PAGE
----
Posted by William Price with
in Faith

Going to Battle

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The phrase “resist the devil” is found in James 4:7 where the apostle James exhorts believers to resist the devil in order to cause him to flee or “run away” from us. To resist means to withstand, strive against, or oppose in some manner.
Resistance can be a defensive maneuver on our part, such as resisting or withstanding the temptation to sin. Or it can be an action we take to use the only offensive weapon in the full armor of God (Ephesians 6:13-18), the sword of the Spirit which is the Word of God. Using the Scriptures to expose Satan’s lies and temptations is the most effective way to strive against and defeat them.
It is important to read the whole verse: “Submit yourselves, then, to God. Resist the devil, and he will flee from you” (James 4:7). Resisting the devil must be accompanied by submitting to God. A disobedient or unsubmissive believer will not see victory.
The apostle John records Jesus saying about Satan, “The thief comes only to steal and kill and destroy; I have come that they may have life, and have it to the full” (John 10:10). As Christians, we have full life when we are aware of the reality of the presence of evil.
As we struggle to stand firm in our faith, we must realize that the enemies we are up against are not merely human ideas, but real forces that come from the powers of darkness. The Bible says, “For our struggle is not against flesh and blood, but against the rulers, against the powers, against the world forces of this darkness, against the spiritual forces of wickedness in the heavenly places” (Ephesians 6:12).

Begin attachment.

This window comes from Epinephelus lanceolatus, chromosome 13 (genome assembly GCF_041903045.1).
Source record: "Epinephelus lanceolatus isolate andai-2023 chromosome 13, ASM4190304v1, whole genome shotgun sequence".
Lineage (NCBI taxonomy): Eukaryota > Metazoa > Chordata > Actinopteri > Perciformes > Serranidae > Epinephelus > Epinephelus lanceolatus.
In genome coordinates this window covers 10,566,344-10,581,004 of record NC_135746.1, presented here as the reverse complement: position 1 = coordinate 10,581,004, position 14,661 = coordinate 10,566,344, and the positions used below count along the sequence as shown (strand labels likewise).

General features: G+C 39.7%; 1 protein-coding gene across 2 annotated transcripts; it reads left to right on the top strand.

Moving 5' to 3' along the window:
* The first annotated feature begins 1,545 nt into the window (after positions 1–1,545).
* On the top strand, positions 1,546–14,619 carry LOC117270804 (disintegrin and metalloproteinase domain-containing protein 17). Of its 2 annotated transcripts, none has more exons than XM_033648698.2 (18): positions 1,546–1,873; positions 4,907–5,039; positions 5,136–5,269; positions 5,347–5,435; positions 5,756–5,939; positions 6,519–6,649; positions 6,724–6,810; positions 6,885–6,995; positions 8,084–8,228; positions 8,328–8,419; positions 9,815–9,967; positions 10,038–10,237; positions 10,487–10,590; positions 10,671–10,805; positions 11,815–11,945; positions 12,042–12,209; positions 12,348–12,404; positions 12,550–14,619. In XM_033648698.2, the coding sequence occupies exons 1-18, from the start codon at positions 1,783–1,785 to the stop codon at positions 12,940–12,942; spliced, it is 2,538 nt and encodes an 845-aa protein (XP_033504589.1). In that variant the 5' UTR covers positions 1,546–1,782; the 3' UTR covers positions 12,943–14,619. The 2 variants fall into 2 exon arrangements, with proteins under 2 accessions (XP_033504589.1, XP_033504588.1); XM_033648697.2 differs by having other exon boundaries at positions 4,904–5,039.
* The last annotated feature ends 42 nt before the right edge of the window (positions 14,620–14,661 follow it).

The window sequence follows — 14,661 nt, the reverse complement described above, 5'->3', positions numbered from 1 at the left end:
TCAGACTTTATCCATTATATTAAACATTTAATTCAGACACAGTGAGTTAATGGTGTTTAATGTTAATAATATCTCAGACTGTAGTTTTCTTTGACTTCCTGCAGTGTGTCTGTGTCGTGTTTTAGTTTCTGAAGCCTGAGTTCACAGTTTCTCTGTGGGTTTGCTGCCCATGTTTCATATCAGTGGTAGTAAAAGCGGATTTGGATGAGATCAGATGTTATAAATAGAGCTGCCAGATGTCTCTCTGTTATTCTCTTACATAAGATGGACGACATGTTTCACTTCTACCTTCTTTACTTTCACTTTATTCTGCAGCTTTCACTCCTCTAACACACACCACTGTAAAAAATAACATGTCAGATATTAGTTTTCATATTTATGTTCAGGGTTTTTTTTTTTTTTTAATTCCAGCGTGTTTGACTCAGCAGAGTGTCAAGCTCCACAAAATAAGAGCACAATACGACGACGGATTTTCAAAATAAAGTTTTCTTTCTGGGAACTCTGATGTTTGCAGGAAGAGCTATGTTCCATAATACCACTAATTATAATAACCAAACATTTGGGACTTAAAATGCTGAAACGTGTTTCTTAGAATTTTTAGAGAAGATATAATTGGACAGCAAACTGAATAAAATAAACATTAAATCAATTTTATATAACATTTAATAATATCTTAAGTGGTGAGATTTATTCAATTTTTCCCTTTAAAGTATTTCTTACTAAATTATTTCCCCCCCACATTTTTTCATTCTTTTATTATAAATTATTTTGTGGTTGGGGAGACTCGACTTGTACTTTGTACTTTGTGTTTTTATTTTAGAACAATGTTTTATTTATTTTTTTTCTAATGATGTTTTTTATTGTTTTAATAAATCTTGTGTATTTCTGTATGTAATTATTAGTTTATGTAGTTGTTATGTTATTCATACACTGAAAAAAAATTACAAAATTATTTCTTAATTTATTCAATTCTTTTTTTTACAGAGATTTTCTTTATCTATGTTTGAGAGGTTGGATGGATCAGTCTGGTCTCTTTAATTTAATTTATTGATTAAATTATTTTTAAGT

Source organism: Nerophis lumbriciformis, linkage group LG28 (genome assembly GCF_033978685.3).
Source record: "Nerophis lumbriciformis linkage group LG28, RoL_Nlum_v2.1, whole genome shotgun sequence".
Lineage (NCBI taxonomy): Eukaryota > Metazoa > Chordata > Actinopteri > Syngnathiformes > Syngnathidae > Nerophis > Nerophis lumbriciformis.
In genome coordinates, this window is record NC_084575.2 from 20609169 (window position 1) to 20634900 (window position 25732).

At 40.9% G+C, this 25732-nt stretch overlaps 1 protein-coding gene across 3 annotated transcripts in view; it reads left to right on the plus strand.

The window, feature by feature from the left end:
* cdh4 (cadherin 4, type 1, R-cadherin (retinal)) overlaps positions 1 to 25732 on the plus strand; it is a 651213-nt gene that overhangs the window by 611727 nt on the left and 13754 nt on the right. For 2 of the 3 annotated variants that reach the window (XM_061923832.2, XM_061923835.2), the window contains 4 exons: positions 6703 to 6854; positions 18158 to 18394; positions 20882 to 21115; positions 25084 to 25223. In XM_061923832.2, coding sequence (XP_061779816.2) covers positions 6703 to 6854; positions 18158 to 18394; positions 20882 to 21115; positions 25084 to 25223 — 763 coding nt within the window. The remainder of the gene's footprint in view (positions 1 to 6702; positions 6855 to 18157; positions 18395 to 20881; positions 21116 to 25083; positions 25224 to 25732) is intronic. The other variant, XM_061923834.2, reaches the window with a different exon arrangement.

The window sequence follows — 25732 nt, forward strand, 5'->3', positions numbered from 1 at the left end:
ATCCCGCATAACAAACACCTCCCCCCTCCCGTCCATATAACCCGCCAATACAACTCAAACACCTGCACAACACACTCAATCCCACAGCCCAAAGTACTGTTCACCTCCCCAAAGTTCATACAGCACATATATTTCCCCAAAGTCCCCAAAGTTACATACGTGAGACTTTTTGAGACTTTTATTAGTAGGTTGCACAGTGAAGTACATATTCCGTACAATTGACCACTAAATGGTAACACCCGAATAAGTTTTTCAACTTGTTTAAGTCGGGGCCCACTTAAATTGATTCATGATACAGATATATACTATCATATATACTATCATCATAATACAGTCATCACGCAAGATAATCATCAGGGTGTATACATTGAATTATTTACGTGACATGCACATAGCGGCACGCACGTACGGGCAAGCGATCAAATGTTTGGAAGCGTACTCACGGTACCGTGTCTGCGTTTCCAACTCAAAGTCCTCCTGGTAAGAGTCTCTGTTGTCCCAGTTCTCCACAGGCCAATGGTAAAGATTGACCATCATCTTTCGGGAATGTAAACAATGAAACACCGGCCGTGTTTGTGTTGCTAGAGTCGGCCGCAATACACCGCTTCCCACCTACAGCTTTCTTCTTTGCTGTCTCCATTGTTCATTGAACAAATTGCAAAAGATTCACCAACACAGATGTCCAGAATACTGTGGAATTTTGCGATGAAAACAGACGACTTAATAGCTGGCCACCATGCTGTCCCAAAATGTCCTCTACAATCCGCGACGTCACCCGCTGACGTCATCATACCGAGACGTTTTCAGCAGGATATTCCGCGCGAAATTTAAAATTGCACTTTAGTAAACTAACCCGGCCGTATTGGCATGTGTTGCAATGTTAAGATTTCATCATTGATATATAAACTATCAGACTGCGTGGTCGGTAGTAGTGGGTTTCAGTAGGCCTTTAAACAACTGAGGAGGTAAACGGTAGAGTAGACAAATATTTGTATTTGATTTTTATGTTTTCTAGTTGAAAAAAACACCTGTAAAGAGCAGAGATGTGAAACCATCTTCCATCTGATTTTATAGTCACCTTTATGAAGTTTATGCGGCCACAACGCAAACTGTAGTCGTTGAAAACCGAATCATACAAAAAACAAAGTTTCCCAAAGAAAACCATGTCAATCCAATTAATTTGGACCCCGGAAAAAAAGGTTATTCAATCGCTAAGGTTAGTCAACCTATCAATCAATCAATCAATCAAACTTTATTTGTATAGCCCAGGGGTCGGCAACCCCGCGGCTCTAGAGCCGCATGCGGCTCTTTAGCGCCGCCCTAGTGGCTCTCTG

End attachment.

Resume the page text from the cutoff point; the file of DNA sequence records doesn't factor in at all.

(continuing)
Why will resistance cause the devil to flee? Because he knows he cannot have victory over us if we are prepared to do battle against him. As mentioned before, the Bible assures us that we need only put on the full armor of God to be fully protected from evil and to actively resist it.
There is nothing more frightening to Satan than a believer who is fully equipped with spiritual armor, beginning with the “helmet of salvation,” which protects our minds, and the “breastplate of righteousness,” which protects our hearts because it is the righteousness of Christ (2 Corinthians 5:21). Only a true believer wears these because only those who have received God’s forgiveness by grace through faith have eternal salvation and the righteousness of Christ imputed to them.
Once fitted with the helmet and breastplate (literally, “chest protector”), we are then to take up other defensive weapons with which to battle Satan: truth, the readiness to proclaim the gospel, and the faith that shields us from all the flaming arrows of the evil one.
The final piece of armor is prayer. We pray for strength to resist evil and to actively battle against it. We pray for wisdom in the conflict, and most of all, we remain steadfast in our prayers, both for the ability to resist the devil and also for other believers who struggle in the same battle. When the church, the body of Christ, stands united against evil, fully equipped with the armor of God, we present a formidable foe to the evil one and we will see God get the glory for the victory.
As a side note, the Bible never gives Christians the authority to “rebuke” the devil, only to resist him. Zechariah 3:2 tells us that it is the Lord who rebukes Satan. Even Michael, one of the most powerful of the angels, did not dare to accuse Satan, but rather said, "The Lord rebuke you" (Jude 1:9).
In response to Satan's attacks, Christians should redouble our efforts to clothe ourselves in the spiritual armor, wield the Word of God, and rely on His power through prayer. Instead of focusing on “rebuking” the devil, we should focus on resisting him with the full armor of God.
Posted by William Price with